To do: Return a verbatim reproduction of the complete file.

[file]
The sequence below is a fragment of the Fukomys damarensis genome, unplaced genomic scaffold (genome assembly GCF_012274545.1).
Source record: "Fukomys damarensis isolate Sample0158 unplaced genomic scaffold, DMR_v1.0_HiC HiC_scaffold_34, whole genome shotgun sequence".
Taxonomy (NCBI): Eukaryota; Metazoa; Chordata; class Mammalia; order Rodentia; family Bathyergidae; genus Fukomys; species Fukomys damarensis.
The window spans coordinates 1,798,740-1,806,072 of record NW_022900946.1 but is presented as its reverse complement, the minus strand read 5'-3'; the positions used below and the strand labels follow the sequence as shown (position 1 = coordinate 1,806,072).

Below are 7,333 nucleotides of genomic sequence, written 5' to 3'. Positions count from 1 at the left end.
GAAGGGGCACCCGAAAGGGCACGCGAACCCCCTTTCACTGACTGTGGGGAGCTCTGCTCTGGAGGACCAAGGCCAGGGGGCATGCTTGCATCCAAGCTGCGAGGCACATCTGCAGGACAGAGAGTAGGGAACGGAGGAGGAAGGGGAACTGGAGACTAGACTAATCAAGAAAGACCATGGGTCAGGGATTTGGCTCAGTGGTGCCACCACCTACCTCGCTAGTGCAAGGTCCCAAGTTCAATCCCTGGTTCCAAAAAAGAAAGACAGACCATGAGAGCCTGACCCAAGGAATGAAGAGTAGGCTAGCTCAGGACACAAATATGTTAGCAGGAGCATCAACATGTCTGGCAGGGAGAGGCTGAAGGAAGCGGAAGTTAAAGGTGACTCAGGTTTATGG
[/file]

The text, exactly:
The sequence below is a fragment of the Fukomys damarensis genome, unplaced genomic scaffold (genome assembly GCF_012274545.1).
Source record: "Fukomys damarensis isolate Sample0158 unplaced genomic scaffold, DMR_v1.0_HiC HiC_scaffold_34, whole genome shotgun sequence".
Taxonomy (NCBI): Eukaryota; Metazoa; Chordata; class Mammalia; order Rodentia; family Bathyergidae; genus Fukomys; species Fukomys damarensis.
The window spans coordinates 1,798,740-1,806,072 of record NW_022900946.1 but is presented as its reverse complement, the minus strand read 5'-3'; the positions used below and the strand labels follow the sequence as shown (position 1 = coordinate 1,806,072).

Below are 7,333 nucleotides of genomic sequence, written 5' to 3'. Positions count from 1 at the left end.
GAAGGGGCACCCGAAAGGGCACGCGAACCCCCTTTCACTGACTGTGGGGAGCTCTGCTCTGGAGGACCAAGGCCAGGGGGCATGCTTGCATCCAAGCTGCGAGGCACATCTGCAGGACAGAGAGTAGGGAACGGAGGAGGAAGGGGAACTGGAGACTAGACTAATCAAGAAAGACCATGGGTCAGGGATTTGGCTCAGTGGTGCCACCACCTACCTCGCTAGTGCAAGGTCCCAAGTTCAATCCCTGGTTCCAAAAAAGAAAGACAGACCATGAGAGCCTGACCCAAGGAATGAAGAGTAGGCTAGCTCAGGACACAAATATGTTAGCAGGAGCATCAACATGTCTGGCAGGGAGAGGCTGAAGGAAGCGGAAGTTAAAGGTGACTCAGGTTTATGG